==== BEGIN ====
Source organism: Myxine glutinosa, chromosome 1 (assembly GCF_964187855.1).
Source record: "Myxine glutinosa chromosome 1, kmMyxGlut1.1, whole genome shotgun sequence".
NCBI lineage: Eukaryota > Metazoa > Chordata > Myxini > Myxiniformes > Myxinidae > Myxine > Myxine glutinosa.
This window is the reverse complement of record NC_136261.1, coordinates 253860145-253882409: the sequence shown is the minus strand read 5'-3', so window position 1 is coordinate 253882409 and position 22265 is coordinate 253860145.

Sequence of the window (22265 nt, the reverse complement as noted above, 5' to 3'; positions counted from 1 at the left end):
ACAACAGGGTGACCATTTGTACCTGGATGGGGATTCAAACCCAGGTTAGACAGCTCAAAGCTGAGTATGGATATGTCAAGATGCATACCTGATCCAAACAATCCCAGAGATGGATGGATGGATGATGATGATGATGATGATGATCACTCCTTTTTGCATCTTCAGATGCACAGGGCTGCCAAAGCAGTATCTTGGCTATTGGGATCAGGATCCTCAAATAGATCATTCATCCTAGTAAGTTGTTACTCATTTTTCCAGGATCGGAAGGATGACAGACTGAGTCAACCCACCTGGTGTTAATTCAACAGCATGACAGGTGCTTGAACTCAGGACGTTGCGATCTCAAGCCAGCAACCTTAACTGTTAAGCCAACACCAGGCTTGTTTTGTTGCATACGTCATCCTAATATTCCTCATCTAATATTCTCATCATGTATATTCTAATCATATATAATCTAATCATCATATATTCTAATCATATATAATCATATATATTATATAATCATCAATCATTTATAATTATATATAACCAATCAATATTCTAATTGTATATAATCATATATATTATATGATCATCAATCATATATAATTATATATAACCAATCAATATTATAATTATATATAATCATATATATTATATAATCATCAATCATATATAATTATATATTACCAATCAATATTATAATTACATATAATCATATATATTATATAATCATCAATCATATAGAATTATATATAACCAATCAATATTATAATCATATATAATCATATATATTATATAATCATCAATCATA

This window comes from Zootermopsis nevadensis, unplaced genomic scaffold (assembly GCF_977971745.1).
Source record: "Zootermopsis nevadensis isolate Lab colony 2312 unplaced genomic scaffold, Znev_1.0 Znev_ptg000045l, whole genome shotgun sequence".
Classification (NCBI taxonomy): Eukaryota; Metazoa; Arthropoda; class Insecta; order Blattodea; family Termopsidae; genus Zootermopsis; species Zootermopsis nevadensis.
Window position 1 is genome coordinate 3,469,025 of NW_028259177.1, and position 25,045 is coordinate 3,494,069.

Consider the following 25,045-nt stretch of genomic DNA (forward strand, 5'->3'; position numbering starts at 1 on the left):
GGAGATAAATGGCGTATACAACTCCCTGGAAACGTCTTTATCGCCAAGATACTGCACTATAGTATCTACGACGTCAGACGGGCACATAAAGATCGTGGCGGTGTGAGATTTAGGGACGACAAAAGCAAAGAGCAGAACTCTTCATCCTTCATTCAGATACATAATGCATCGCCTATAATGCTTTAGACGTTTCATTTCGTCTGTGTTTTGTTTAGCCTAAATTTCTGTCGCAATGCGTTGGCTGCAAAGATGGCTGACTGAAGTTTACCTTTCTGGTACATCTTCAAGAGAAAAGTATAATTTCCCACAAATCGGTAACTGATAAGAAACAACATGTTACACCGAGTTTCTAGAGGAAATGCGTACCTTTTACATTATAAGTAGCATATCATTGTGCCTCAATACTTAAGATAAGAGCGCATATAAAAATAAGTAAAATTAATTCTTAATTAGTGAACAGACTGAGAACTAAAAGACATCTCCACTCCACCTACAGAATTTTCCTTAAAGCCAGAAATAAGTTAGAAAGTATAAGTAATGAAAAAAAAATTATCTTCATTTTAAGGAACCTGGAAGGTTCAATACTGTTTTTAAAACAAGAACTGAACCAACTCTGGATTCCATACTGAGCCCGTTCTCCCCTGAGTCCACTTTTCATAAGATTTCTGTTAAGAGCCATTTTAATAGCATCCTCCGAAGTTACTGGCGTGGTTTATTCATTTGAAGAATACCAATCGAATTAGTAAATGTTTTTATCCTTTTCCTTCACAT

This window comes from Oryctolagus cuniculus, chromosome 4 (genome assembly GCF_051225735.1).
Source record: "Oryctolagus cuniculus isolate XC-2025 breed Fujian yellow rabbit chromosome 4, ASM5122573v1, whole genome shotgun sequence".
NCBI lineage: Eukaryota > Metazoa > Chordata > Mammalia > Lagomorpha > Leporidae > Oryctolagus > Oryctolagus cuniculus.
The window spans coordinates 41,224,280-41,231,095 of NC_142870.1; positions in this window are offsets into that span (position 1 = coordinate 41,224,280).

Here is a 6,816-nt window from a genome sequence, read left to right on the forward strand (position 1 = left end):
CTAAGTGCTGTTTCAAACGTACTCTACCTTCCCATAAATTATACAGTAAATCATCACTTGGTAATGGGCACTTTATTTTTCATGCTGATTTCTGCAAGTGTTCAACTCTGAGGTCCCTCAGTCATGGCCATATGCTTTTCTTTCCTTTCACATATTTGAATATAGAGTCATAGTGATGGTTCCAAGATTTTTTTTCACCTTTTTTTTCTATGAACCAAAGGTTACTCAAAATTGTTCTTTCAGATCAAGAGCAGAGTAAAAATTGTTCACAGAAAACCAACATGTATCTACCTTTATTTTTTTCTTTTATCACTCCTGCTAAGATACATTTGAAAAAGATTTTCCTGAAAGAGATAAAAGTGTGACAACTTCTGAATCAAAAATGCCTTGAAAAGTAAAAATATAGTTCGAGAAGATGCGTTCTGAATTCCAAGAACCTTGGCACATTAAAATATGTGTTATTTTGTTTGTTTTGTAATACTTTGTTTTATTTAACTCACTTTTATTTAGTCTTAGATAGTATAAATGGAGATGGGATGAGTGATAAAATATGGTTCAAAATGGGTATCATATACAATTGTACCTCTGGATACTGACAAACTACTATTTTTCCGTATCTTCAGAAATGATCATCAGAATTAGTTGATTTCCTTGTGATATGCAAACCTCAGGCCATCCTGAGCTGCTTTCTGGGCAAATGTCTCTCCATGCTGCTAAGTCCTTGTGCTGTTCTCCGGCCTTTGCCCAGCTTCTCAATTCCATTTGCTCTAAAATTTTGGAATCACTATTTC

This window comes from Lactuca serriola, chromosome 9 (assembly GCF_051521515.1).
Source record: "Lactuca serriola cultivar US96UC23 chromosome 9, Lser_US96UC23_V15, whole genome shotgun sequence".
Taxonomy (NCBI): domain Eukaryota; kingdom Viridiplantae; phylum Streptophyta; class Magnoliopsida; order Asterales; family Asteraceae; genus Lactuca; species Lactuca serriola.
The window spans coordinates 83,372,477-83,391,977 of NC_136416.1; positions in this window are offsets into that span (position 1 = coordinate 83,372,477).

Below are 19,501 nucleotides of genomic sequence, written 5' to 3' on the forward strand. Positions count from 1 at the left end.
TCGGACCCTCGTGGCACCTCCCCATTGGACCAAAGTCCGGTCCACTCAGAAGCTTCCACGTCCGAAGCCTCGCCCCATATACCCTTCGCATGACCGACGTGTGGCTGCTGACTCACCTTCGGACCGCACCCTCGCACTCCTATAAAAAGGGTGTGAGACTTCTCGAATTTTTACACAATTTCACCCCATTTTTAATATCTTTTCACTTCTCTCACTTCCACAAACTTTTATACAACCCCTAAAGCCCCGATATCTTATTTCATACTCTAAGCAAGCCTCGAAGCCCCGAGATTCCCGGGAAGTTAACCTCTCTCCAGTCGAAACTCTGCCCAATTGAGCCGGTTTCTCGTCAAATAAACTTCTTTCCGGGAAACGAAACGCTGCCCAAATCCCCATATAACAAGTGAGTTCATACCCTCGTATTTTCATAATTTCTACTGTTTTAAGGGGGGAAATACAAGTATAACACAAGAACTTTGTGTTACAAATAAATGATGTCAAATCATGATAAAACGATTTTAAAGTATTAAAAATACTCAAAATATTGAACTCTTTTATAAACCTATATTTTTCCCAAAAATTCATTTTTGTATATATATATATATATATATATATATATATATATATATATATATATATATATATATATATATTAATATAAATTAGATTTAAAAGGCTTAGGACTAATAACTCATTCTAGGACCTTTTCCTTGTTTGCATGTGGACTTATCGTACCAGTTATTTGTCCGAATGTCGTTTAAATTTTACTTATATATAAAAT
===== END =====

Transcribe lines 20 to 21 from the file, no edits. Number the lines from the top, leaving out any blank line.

Source record: "Lactuca serriola cultivar US96UC23 chromosome 9, Lser_US96UC23_V15, whole genome shotgun sequence".
Taxonomy (NCBI): domain Eukaryota; kingdom Viridiplantae; phylum Streptophyta; class Magnoliopsida; order Asterales; family Asteraceae; genus Lactuca; species Lactuca serriola.